Energy Efficiency Standard for Social Housing Review Group minutes: January 2023

Minutes for the meeting of the group on 24 January 2023.

Attendees and apologies

  • Allan Crooks, Scottish Government
  • Angela Morgan, Port of Leith Housing Association
  • Callum Neil, Scottish Government
  • Ciara O'Connor, Scottish Government
  • Dave Thomson, Aberdeenshire Council
  • David Bookbinder, GWSF
  • David Downie, Tenant representative
  • Donald Weir, Glen Oaks Housing Association
  • Grant Gilfillan, Shetland Council
  • Gregor Wightman, Stirling Council
  • Ian Dawson, Fife Council
  • Janice Pauwels, Scottish Government
  • John Devine, ng Homes
  • John Smith, South Lanarkshire Council
  • Graeme Bruce, Link Group
  • Lori McElroy, University of Strathclyde
  • Mark McArthur, Energy Saving Trust
  • Michael Cameron, Scottish Housing Regulator
  • Michelle Rayneard, Scottish Government
  • Mike Callaghan, COSLA
  • Moses Jenkins, Historic Environment Scotland
  • Neil Ritchie (Chair), Scottish Government
  • Nick Clark, Ore Valley Housing Association
  • Paul Leask, Hjaltland Housing Association
  • Roddy Hamilton, Changeworks
  • Sally Thomas, SFHA
  • Sherina Peek, ALACHO
  • Simon Roberts, Scottish Government
  • Stephen Devine, Wheatley Group


  • Bruce Cuthbertson, Tenant representative
  • Ken Gibb, University of Glasgow

Items and actions

  • SG to share the presentation slides from the meeting. Due February 2023
  • Members of the group to suggest any relevant case studies on:
    • funding for works for landlords and owner occupiers
    • on transition from gas to electric heating. Due February 2023
  • NR to raise issue of language used in Cost of Living (Tenant Protection) (Scotland) Act 2022: first report to the Scottish Parliament with housing colleagues. Due February 2023
  • SG to share metric options paper once reviewed by Subgroup 1 (Just Transition, Metric & Heating System). Due March 2023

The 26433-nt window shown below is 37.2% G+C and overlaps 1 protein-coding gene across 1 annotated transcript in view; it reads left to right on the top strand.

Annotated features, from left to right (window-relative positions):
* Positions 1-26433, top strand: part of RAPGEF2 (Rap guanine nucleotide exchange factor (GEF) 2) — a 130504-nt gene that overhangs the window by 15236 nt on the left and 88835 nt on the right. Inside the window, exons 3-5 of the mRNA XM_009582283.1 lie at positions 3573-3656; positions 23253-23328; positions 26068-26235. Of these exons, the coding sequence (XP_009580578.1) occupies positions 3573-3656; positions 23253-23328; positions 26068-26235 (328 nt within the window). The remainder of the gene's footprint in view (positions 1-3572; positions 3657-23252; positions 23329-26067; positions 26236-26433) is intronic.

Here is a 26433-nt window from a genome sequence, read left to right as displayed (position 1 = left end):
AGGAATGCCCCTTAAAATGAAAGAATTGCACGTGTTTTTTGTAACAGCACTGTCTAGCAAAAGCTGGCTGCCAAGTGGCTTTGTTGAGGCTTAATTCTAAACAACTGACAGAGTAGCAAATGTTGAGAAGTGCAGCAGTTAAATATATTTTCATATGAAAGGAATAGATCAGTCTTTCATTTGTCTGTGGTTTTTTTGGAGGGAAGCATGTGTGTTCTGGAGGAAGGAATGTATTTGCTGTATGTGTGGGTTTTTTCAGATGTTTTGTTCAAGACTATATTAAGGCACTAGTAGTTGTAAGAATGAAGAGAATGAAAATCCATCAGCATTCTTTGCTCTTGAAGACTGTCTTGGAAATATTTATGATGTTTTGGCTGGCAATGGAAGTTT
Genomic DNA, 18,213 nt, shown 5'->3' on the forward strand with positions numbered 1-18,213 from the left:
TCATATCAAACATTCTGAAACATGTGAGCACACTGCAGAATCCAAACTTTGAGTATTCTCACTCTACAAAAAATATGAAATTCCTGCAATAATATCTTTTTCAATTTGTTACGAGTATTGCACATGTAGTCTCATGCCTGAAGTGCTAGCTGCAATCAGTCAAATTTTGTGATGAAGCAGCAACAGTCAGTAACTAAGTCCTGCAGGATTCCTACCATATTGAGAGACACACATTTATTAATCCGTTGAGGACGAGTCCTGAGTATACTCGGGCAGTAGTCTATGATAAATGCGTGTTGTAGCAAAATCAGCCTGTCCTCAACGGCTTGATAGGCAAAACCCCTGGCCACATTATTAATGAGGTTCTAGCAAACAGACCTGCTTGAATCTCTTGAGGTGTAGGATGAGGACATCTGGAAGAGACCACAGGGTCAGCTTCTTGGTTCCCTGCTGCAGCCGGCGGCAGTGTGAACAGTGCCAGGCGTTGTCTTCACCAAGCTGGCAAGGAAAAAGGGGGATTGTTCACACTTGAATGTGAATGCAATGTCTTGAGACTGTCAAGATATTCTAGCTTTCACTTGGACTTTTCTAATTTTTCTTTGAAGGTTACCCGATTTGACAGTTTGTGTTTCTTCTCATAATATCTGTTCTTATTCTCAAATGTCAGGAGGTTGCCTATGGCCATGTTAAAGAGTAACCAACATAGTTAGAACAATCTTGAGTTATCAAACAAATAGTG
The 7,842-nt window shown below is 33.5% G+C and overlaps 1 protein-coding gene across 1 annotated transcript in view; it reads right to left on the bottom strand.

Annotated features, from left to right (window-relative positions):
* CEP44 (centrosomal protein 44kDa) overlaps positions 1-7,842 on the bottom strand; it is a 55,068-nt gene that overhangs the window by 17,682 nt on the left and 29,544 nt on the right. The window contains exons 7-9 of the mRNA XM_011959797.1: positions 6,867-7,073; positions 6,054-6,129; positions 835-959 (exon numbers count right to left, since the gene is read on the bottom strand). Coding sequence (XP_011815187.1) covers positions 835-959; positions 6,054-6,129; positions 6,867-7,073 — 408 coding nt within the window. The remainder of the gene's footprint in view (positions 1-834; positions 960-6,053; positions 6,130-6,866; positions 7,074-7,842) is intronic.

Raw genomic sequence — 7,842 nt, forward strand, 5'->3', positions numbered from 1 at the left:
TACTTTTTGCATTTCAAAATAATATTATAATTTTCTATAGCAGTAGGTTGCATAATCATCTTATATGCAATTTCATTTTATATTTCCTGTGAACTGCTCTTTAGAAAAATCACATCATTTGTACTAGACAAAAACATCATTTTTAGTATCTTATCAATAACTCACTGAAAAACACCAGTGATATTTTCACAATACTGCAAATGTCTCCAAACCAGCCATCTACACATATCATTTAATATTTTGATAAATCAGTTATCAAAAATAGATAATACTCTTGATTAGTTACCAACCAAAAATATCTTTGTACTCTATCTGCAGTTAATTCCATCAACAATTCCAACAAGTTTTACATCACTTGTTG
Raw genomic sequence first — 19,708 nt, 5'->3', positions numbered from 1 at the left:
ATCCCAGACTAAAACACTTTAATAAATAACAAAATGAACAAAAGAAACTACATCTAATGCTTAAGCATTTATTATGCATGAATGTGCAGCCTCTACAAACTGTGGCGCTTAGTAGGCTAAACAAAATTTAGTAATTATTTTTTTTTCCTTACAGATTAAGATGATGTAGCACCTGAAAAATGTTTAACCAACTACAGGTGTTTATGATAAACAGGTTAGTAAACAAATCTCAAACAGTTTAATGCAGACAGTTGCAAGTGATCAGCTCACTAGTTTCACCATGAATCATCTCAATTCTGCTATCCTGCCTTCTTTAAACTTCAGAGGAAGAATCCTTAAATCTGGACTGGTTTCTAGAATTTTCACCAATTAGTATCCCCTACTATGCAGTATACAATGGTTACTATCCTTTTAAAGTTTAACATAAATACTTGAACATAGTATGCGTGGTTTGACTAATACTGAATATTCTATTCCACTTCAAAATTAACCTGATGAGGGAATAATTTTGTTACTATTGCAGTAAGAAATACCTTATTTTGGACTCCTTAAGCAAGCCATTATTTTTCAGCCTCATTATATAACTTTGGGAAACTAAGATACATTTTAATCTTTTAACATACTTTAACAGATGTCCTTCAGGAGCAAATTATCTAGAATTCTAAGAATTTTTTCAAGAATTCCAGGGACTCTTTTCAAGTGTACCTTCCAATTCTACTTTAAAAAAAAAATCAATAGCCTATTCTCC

• SG to develop a plan for taking forward discussions on risk of stock disposal. Due April 2023
  • SG to reflect on how to streamline the application process for the SHNZHF. Due April 2023
  • SG to consider emergency redress funding to support just transition. Due April 2023
  • SG to consider funding for stock condition surveys. Due April 2023
  • LM to share link on mould modelling. Due March 2023 

Welcome and introductions

List of attendees and apologies available.

Neil Ritchie welcomed everyone and thanked all for joining the meeting. The purpose of the meeting is to take stock of where the Scottish Government is at with the EESSH2 review.

EESSH2 Review update

Ciara O’Connor gave an update on the progress of the EESSH2 review to date. The first milestone of the review was achieved with the issuing to landlords of the interim guidance in October 2022. The work of the subgroups is now underway and the discussions from the subgroups will be elevated to the main review group in the coming weeks for decisions.

The minutes from the review group will be published online in the interest of transparency and best practice. Members will be emailed with the progression of this.

Update on subgroups

Subgroup 1 (Just Transition, Metric & Heating System) is due to complete in April 2023. The Scottish Government has prepared a metric options paper, which is currently being reviewed by the subgroup. Following review this paper will be shared with the main review group.

Subgroup 2 (Measures and Finance) is due to have its kick off meeting in the coming weeks.

Subgroup 3 (Fabric & Hard to Treat) is due to complete in April 2023. Research commissioned through ClimateXChange is being undertaken by Element Energy on identifying social housing archetypes.

Subgroup 4 (Gypsy/Traveller Sites) is due to complete in May 2023, as it will react to developments from the other subgroups.